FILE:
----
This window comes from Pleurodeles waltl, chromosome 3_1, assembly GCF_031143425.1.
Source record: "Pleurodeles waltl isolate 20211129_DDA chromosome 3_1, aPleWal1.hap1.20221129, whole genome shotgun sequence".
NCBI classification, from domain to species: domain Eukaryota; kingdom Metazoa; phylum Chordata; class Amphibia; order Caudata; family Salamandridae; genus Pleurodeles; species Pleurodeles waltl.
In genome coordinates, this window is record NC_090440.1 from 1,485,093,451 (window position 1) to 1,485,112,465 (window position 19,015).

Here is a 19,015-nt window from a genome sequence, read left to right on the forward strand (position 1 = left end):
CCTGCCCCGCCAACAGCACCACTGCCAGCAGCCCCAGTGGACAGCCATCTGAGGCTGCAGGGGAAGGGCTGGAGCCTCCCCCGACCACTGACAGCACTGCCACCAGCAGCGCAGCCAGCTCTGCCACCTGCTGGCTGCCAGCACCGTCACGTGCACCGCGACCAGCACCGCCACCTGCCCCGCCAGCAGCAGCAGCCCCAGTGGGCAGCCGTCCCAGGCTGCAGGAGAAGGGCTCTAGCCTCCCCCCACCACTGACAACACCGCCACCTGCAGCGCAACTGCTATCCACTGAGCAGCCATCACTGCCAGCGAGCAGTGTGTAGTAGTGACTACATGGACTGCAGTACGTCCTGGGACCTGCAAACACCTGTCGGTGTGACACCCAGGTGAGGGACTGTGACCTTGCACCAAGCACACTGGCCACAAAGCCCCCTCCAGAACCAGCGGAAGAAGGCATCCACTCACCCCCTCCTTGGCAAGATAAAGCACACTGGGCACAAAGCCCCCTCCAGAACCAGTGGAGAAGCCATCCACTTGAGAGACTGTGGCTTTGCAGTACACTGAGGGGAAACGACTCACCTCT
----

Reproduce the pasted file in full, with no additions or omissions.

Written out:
This window comes from Pleurodeles waltl, chromosome 3_1, assembly GCF_031143425.1.
Source record: "Pleurodeles waltl isolate 20211129_DDA chromosome 3_1, aPleWal1.hap1.20221129, whole genome shotgun sequence".
NCBI classification, from domain to species: domain Eukaryota; kingdom Metazoa; phylum Chordata; class Amphibia; order Caudata; family Salamandridae; genus Pleurodeles; species Pleurodeles waltl.
In genome coordinates, this window is record NC_090440.1 from 1,485,093,451 (window position 1) to 1,485,112,465 (window position 19,015).

Here is a 19,015-nt window from a genome sequence, read left to right on the forward strand (position 1 = left end):
CCTGCCCCGCCAACAGCACCACTGCCAGCAGCCCCAGTGGACAGCCATCTGAGGCTGCAGGGGAAGGGCTGGAGCCTCCCCCGACCACTGACAGCACTGCCACCAGCAGCGCAGCCAGCTCTGCCACCTGCTGGCTGCCAGCACCGTCACGTGCACCGCGACCAGCACCGCCACCTGCCCCGCCAGCAGCAGCAGCCCCAGTGGGCAGCCGTCCCAGGCTGCAGGAGAAGGGCTCTAGCCTCCCCCCACCACTGACAACACCGCCACCTGCAGCGCAACTGCTATCCACTGAGCAGCCATCACTGCCAGCGAGCAGTGTGTAGTAGTGACTACATGGACTGCAGTACGTCCTGGGACCTGCAAACACCTGTCGGTGTGACACCCAGGTGAGGGACTGTGACCTTGCACCAAGCACACTGGCCACAAAGCCCCCTCCAGAACCAGCGGAAGAAGGCATCCACTCACCCCCTCCTTGGCAAGATAAAGCACACTGGGCACAAAGCCCCCTCCAGAACCAGTGGAGAAGCCATCCACTTGAGAGACTGTGGCTTTGCAGTACACTGAGGGGAAACGACTCACCTCT